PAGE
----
On the interrelation of environmental signals and auxin signalling

Prof. Dr. Jürgen Kleine-Vehn (CIBSS-AI), Institute of Biology II, University of Freiburg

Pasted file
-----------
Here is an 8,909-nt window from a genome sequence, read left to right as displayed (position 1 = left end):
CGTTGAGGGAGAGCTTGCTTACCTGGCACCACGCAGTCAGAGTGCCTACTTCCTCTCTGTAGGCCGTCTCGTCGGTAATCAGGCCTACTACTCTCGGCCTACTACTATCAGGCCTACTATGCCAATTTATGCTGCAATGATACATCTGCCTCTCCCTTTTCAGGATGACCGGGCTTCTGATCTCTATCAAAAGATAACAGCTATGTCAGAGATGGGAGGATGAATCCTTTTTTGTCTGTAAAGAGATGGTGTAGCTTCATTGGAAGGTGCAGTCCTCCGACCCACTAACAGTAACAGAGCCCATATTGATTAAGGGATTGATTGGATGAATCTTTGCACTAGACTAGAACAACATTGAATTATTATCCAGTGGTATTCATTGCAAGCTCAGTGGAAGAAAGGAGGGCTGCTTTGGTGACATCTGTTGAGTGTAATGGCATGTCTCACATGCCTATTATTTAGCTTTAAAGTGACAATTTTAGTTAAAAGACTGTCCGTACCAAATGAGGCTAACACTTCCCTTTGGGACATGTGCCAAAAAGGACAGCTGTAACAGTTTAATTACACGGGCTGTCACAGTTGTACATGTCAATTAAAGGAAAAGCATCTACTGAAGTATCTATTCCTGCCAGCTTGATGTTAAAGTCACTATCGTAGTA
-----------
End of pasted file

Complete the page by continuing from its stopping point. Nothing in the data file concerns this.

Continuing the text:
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For sessile plants it’s normal to face conditions that induce cellular stress. Multiple biotic and abiotic cues scale biochemical processes, such as protein and lipid synthesis at the endoplasmic reticulum (ER), which is sensed and translated into cellular responses. In plants, “ER-stress” inducing conditions reduce the signalling of the phytohormone auxin. This is highly relevant, because auxin is a master regulator of plant growth. The auxin receptor resides in the nucleus, but there are mounting evidences suggesting a role of the ER in shaping auxin signalling. Our lab has identified the PILS auxin transport facilitators at the ER, where they presumably transport auxin from the cytosol into the ER lumen. Thereby, the PILS proteins suppress nuclear abundance and signalling of auxin (Barbez et al., 2012; Beziat et al., 2017; Feraru et al., 2019; Sun et al., 2020). Mechanistically we propose an integrative signalling hub at the ER membrane, envisioning that auxin and ER homeostasis signalling are interconnected and allow the integration of environmental factors into developmental growth programs.